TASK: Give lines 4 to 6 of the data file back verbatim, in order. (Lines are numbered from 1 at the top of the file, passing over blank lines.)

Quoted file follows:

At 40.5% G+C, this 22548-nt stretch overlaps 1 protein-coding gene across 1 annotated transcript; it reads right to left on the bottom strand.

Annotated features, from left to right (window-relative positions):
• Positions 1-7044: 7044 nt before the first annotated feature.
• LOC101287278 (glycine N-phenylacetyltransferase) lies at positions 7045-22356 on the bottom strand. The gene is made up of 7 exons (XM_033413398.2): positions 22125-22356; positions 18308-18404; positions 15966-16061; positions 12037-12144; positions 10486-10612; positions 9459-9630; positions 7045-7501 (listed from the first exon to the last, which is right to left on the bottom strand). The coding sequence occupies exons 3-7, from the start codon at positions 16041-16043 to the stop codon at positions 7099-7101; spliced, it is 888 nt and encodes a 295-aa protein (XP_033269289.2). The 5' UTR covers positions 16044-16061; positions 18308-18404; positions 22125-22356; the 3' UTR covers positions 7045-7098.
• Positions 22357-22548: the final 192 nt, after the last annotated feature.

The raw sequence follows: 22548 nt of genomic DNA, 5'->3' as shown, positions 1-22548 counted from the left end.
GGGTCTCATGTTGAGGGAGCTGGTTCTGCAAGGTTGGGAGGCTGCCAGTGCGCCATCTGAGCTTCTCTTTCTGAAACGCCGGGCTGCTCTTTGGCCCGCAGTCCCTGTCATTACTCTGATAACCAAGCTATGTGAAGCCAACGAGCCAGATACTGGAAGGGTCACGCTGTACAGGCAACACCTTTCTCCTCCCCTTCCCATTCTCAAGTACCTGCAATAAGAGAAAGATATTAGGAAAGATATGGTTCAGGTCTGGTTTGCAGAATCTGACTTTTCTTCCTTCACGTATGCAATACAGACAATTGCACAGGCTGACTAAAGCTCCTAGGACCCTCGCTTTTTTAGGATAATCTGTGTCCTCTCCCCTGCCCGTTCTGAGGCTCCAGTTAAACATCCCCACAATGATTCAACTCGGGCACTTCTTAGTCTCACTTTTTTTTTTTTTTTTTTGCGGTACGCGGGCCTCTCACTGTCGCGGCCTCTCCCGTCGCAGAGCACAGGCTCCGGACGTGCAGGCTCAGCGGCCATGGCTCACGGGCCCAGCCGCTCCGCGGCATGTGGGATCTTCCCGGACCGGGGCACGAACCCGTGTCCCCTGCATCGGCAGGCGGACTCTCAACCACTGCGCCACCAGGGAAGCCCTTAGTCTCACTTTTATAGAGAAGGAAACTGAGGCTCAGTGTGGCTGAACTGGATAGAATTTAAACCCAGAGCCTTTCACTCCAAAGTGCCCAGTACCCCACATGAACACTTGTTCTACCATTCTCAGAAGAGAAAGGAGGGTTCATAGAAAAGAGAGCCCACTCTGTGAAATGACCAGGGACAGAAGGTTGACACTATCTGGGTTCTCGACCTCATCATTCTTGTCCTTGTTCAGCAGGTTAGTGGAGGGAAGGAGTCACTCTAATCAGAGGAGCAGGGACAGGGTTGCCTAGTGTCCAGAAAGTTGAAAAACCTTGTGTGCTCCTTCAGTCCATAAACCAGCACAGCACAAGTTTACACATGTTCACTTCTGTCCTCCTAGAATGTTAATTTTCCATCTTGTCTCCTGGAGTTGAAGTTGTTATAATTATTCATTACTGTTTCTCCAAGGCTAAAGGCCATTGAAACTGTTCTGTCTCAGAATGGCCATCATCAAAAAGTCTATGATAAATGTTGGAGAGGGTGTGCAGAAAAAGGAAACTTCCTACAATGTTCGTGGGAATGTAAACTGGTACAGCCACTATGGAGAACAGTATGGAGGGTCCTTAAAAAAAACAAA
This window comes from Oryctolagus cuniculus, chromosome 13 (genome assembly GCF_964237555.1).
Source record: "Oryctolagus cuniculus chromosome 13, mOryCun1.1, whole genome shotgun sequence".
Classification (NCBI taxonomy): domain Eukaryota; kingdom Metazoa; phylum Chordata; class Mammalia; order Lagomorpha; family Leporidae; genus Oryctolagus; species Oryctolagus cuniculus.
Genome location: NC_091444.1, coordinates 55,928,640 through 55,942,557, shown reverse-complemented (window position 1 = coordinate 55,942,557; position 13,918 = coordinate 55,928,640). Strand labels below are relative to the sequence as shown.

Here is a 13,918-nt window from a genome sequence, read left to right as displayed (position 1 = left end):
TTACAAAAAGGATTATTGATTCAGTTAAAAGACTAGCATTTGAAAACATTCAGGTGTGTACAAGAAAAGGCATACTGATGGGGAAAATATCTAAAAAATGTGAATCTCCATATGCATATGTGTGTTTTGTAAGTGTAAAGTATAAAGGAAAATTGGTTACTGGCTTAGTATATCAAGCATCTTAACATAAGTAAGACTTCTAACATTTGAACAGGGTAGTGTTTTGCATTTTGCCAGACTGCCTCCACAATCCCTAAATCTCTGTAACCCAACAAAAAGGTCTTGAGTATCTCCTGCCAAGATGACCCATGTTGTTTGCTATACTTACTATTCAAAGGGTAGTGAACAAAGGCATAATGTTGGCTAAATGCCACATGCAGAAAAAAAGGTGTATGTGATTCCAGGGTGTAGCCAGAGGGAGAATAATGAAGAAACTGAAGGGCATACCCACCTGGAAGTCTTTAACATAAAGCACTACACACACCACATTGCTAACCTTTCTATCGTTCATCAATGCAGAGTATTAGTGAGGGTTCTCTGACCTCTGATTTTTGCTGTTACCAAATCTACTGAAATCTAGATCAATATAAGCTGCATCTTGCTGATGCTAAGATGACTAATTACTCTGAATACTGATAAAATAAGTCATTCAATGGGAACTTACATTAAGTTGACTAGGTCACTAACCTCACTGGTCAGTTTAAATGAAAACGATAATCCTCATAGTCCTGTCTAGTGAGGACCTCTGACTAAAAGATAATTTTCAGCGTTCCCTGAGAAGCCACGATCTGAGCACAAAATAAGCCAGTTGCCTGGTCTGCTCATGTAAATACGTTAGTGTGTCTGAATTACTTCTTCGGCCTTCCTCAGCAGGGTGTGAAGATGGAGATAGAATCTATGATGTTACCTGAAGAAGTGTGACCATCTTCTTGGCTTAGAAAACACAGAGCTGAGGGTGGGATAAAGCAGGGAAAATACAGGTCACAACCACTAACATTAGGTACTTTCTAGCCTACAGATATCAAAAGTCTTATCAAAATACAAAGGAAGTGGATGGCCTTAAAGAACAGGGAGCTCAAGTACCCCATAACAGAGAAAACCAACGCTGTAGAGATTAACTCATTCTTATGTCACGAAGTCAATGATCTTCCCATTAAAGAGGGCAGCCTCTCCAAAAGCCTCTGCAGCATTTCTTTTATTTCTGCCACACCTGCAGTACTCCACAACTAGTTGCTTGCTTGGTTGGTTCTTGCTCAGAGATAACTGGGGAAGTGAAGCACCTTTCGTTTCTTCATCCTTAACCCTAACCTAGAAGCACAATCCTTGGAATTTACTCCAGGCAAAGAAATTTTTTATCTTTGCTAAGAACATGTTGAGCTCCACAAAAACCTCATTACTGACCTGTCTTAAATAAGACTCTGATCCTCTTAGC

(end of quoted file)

• LOC101287278 (glycine N-phenylacetyltransferase) lies at positions 7045-22356 on the bottom strand. The gene is made up of 7 exons (XM_033413398.2): positions 22125-22356; positions 18308-18404; positions 15966-16061; positions 12037-12144; positions 10486-10612; positions 9459-9630; positions 7045-7501 (listed from the first exon to the last, which is right to left on the bottom strand). The coding sequence occupies exons 3-7, from the start codon at positions 16041-16043 to the stop codon at positions 7099-7101; spliced, it is 888 nt and encodes a 295-aa protein (XP_033269289.2). The 5' UTR covers positions 16044-16061; positions 18308-18404; positions 22125-22356; the 3' UTR covers positions 7045-7098.
• Positions 22357-22548: the final 192 nt, after the last annotated feature.

The raw sequence follows: 22548 nt of genomic DNA, 5'->3' as shown, positions 1-22548 counted from the left end.